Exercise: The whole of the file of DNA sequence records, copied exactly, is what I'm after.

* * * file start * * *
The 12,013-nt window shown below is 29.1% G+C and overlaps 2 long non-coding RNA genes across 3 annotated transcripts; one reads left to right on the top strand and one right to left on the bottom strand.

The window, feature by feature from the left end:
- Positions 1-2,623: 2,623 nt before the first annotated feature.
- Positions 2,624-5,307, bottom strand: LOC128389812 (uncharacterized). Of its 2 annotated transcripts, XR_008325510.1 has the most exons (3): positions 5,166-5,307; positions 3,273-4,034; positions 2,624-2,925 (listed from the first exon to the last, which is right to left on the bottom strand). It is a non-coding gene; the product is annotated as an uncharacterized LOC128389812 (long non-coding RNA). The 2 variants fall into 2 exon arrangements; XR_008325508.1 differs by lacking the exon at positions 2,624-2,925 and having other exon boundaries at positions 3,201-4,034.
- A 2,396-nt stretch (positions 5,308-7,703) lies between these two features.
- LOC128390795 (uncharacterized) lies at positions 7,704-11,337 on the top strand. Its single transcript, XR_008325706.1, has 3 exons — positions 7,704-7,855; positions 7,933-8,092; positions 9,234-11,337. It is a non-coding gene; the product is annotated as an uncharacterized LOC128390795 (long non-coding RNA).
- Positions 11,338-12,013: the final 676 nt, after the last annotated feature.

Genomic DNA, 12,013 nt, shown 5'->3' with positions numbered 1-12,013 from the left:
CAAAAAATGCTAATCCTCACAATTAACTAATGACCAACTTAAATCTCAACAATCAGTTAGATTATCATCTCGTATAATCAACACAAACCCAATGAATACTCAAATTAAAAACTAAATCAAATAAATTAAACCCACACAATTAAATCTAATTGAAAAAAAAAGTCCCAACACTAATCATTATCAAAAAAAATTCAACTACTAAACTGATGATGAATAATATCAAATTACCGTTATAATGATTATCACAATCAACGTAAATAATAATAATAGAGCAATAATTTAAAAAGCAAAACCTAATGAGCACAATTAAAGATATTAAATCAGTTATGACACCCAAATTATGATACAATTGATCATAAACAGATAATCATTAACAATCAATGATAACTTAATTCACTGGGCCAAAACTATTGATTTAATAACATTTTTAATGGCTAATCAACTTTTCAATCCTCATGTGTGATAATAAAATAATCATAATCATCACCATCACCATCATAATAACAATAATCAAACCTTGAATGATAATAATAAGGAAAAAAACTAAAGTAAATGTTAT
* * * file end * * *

The 12,013-nt window shown below is 29.1% G+C and overlaps 2 long non-coding RNA genes across 3 annotated transcripts; one reads left to right on the top strand and one right to left on the bottom strand.

The window, feature by feature from the left end:
- Positions 1-2,623: 2,623 nt before the first annotated feature.
- Positions 2,624-5,307, bottom strand: LOC128389812 (uncharacterized). Of its 2 annotated transcripts, XR_008325510.1 has the most exons (3): positions 5,166-5,307; positions 3,273-4,034; positions 2,624-2,925 (listed from the first exon to the last, which is right to left on the bottom strand). It is a non-coding gene; the product is annotated as an uncharacterized LOC128389812 (long non-coding RNA). The 2 variants fall into 2 exon arrangements; XR_008325508.1 differs by lacking the exon at positions 2,624-2,925 and having other exon boundaries at positions 3,201-4,034.
- A 2,396-nt stretch (positions 5,308-7,703) lies between these two features.
- LOC128390795 (uncharacterized) lies at positions 7,704-11,337 on the top strand. Its single transcript, XR_008325706.1, has 3 exons — positions 7,704-7,855; positions 7,933-8,092; positions 9,234-11,337. It is a non-coding gene; the product is annotated as an uncharacterized LOC128390795 (long non-coding RNA).
- Positions 11,338-12,013: the final 676 nt, after the last annotated feature.

Genomic DNA, 12,013 nt, shown 5'->3' with positions numbered 1-12,013 from the left:
CAAAAAATGCTAATCCTCACAATTAACTAATGACCAACTTAAATCTCAACAATCAGTTAGATTATCATCTCGTATAATCAACACAAACCCAATGAATACTCAAATTAAAAACTAAATCAAATAAATTAAACCCACACAATTAAATCTAATTGAAAAAAAAAGTCCCAACACTAATCATTATCAAAAAAAATTCAACTACTAAACTGATGATGAATAATATCAAATTACCGTTATAATGATTATCACAATCAACGTAAATAATAATAATAGAGCAATAATTTAAAAAGCAAAACCTAATGAGCACAATTAAAGATATTAAATCAGTTATGACACCCAAATTATGATACAATTGATCATAAACAGATAATCATTAACAATCAATGATAACTTAATTCACTGGGCCAAAACTATTGATTTAATAACATTTTTAATGGCTAATCAACTTTTCAATCCTCATGTGTGATAATAAAATAATCATAATCATCACCATCACCATCATAATAACAATAATCAAACCTTGAATGATAATAATAAGGAAAAAAACTAAAGTAAATGTTAT